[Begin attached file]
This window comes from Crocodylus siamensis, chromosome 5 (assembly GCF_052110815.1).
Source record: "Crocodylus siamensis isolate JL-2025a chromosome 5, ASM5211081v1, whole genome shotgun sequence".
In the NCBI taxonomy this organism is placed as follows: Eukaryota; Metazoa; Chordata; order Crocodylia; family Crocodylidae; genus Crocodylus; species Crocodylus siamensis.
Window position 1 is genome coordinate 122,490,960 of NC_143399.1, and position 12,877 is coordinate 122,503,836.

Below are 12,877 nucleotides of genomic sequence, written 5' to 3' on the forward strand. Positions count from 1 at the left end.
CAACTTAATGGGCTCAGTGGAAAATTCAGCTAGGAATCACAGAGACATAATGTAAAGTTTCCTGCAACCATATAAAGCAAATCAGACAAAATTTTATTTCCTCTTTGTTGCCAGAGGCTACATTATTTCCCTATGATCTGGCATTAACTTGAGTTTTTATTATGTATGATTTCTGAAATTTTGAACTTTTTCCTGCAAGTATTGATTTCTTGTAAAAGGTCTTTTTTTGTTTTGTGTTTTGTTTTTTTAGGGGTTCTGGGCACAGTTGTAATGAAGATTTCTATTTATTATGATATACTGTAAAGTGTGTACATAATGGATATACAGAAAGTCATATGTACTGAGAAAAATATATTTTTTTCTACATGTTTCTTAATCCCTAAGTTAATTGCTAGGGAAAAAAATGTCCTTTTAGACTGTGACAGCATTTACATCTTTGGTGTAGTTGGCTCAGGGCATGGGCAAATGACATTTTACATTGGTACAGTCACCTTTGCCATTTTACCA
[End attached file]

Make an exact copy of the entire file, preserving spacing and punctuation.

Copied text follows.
This window comes from Crocodylus siamensis, chromosome 5 (assembly GCF_052110815.1).
Source record: "Crocodylus siamensis isolate JL-2025a chromosome 5, ASM5211081v1, whole genome shotgun sequence".
In the NCBI taxonomy this organism is placed as follows: Eukaryota; Metazoa; Chordata; order Crocodylia; family Crocodylidae; genus Crocodylus; species Crocodylus siamensis.
Window position 1 is genome coordinate 122,490,960 of NC_143399.1, and position 12,877 is coordinate 122,503,836.

Below are 12,877 nucleotides of genomic sequence, written 5' to 3' on the forward strand. Positions count from 1 at the left end.
CAACTTAATGGGCTCAGTGGAAAATTCAGCTAGGAATCACAGAGACATAATGTAAAGTTTCCTGCAACCATATAAAGCAAATCAGACAAAATTTTATTTCCTCTTTGTTGCCAGAGGCTACATTATTTCCCTATGATCTGGCATTAACTTGAGTTTTTATTATGTATGATTTCTGAAATTTTGAACTTTTTCCTGCAAGTATTGATTTCTTGTAAAAGGTCTTTTTTTGTTTTGTGTTTTGTTTTTTTAGGGGTTCTGGGCACAGTTGTAATGAAGATTTCTATTTATTATGATATACTGTAAAGTGTGTACATAATGGATATACAGAAAGTCATATGTACTGAGAAAAATATATTTTTTTCTACATGTTTCTTAATCCCTAAGTTAATTGCTAGGGAAAAAAATGTCCTTTTAGACTGTGACAGCATTTACATCTTTGGTGTAGTTGGCTCAGGGCATGGGCAAATGACATTTTACATTGGTACAGTCACCTTTGCCATTTTACCA